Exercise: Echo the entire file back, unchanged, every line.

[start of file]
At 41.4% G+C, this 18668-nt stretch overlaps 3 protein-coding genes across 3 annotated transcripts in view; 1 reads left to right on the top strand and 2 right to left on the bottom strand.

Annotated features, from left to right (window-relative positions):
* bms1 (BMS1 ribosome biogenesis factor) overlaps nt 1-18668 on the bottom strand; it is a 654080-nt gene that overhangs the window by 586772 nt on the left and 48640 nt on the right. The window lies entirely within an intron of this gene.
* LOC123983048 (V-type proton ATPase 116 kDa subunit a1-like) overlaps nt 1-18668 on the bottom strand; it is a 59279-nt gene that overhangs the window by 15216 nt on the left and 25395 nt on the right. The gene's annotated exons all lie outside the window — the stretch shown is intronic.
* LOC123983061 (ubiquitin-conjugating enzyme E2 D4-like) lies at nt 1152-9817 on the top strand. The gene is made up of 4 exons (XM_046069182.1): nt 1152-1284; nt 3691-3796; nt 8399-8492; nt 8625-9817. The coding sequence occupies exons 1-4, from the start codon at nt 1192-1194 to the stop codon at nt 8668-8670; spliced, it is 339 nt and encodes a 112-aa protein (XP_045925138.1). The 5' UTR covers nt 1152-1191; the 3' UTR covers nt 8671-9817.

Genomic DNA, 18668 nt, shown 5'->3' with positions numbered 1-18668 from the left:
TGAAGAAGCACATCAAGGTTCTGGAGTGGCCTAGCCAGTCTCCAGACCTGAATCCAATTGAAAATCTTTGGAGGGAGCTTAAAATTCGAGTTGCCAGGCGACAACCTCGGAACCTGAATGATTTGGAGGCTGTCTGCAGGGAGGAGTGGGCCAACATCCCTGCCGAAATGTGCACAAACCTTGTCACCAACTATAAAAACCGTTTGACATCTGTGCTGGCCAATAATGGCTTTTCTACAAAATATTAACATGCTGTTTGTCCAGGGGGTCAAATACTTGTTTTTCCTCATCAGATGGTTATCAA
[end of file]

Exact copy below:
At 41.4% G+C, this 18668-nt stretch overlaps 3 protein-coding genes across 3 annotated transcripts in view; 1 reads left to right on the top strand and 2 right to left on the bottom strand.

Annotated features, from left to right (window-relative positions):
* bms1 (BMS1 ribosome biogenesis factor) overlaps nt 1-18668 on the bottom strand; it is a 654080-nt gene that overhangs the window by 586772 nt on the left and 48640 nt on the right. The window lies entirely within an intron of this gene.
* LOC123983048 (V-type proton ATPase 116 kDa subunit a1-like) overlaps nt 1-18668 on the bottom strand; it is a 59279-nt gene that overhangs the window by 15216 nt on the left and 25395 nt on the right. The gene's annotated exons all lie outside the window — the stretch shown is intronic.
* LOC123983061 (ubiquitin-conjugating enzyme E2 D4-like) lies at nt 1152-9817 on the top strand. The gene is made up of 4 exons (XM_046069182.1): nt 1152-1284; nt 3691-3796; nt 8399-8492; nt 8625-9817. The coding sequence occupies exons 1-4, from the start codon at nt 1192-1194 to the stop codon at nt 8668-8670; spliced, it is 339 nt and encodes a 112-aa protein (XP_045925138.1). The 5' UTR covers nt 1152-1191; the 3' UTR covers nt 8671-9817.

Genomic DNA, 18668 nt, shown 5'->3' with positions numbered 1-18668 from the left:
TGAAGAAGCACATCAAGGTTCTGGAGTGGCCTAGCCAGTCTCCAGACCTGAATCCAATTGAAAATCTTTGGAGGGAGCTTAAAATTCGAGTTGCCAGGCGACAACCTCGGAACCTGAATGATTTGGAGGCTGTCTGCAGGGAGGAGTGGGCCAACATCCCTGCCGAAATGTGCACAAACCTTGTCACCAACTATAAAAACCGTTTGACATCTGTGCTGGCCAATAATGGCTTTTCTACAAAATATTAACATGCTGTTTGTCCAGGGGGTCAAATACTTGTTTTTCCTCATCAGATGGTTATCAA